Trusts, Estates & Gift Planning
Proper planning can save you thousands of dollars.
There are two things in life, death and taxes. Proper planning will prevent Uncle Sam from getting the major portion of your hard-earned money. The top estate rate is 47%.
Assets exceeding $2,000,000 in the years 2006 - 2008, and $3,500,000 in the year 2009 may be taxed as high as 47%. In the year 2010 the estate tax is abolished so the exemption is unlimited and in 2011 the estate tax is reinstated with a $1,000.000 exemption unless Congress and the President enact and sign a bill.
I would suggest adding up the value of all your assets - you may be surprised what your estate is worth. If your assets exceed the $2,000,000 lifetime exclusion, you may want to do some estate tax planning.
Here are a few simple planning techniques:
- You and your spouse can give away $22,000 per year to a beneficiary. You may double the gift by including their spouses and their children.
- You may also exceed the $11,000 gifts to each recipient, by paying for your children and grandchildren's medical expenses and school tuition. The check must be paid to the provider.
- Establish a 529 college savings plan for your children or grandchildren. This type of college savings plan provides the following tax saving benefits:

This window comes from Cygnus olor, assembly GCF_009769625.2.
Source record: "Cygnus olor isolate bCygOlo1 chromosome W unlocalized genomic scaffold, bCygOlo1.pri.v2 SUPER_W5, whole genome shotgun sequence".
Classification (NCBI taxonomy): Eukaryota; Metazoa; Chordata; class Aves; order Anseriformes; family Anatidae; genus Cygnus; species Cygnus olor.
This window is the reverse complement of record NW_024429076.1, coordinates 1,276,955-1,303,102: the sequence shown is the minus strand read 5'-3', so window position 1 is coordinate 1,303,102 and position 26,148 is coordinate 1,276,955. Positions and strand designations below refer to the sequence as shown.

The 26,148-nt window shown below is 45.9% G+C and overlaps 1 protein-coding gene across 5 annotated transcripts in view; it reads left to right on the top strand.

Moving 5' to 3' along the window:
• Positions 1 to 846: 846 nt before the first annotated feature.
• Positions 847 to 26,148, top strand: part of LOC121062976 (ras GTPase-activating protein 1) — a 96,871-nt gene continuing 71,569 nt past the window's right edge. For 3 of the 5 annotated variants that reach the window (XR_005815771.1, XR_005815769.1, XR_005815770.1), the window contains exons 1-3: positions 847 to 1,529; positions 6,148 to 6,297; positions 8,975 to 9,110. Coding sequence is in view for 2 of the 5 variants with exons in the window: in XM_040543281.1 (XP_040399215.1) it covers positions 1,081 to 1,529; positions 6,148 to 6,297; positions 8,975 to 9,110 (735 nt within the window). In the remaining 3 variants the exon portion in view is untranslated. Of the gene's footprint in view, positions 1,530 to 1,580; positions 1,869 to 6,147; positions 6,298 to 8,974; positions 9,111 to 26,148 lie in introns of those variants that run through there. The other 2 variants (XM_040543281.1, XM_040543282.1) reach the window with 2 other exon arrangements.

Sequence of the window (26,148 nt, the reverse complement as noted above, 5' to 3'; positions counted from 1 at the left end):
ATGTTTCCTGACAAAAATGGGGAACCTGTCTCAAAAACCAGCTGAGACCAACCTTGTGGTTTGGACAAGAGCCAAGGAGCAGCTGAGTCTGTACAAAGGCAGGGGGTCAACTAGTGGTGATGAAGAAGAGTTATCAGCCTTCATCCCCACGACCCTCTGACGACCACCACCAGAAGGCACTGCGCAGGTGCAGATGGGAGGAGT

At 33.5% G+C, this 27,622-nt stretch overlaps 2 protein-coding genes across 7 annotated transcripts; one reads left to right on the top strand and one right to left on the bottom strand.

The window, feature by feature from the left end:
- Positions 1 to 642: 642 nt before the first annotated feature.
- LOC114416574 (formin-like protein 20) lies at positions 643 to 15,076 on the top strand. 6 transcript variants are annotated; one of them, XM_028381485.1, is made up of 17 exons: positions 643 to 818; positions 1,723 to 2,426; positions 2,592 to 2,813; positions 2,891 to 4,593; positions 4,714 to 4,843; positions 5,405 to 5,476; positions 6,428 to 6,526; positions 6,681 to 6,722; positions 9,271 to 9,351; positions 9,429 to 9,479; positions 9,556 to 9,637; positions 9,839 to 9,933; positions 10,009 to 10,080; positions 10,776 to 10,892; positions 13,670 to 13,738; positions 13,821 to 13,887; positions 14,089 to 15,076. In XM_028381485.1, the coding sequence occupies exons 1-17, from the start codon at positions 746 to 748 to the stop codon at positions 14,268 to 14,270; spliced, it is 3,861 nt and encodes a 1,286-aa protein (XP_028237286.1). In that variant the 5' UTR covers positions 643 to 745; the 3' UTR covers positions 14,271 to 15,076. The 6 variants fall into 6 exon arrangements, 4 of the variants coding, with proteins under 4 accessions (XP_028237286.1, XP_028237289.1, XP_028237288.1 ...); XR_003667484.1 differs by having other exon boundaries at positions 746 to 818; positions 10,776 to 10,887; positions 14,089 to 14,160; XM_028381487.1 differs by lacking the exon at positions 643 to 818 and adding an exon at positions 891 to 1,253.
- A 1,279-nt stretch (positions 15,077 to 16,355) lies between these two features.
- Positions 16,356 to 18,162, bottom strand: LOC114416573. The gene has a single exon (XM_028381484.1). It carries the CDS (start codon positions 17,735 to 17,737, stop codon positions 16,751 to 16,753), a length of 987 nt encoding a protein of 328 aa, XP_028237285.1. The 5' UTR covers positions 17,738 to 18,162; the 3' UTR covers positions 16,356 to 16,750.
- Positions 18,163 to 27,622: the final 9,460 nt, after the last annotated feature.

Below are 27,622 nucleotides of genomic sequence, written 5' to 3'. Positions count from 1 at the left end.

- Earnings and withdrawals for qualified higher education expenses are free from federal tax.
There are no income limits. You can contribute no matter how much you earn.
You can contribute until your account value reaches $250,000.
Up to $11,000 ($22,000 for married couples) can be contributed each year without gift-tax consequences, and under a special election, up to $55,000 ($110,000 for married couples) can be contributed at one time by accelerating five years worth of investments.
You maintain control of the assets. You decide when the money will be spent.
- You can make limitless transfers to your spouse during your lifetime or through your estate since there are no taxes on spousal transfers. However, leaving everything to your spouse may not be wise. You have failed to utilize another $2,000,000 exclusion when your spouse dies. Proper planning will allow you to use the exemption in both estates. You may be able to transfer all your assets to your beneficiaries tax-free.
- If you already have total assets that exceed the $2,000,000 exclusion and you are about to inherit additional assets, you may choose to transfer them to your heirs. This way, property will be out of your estate, avoiding any estate tax.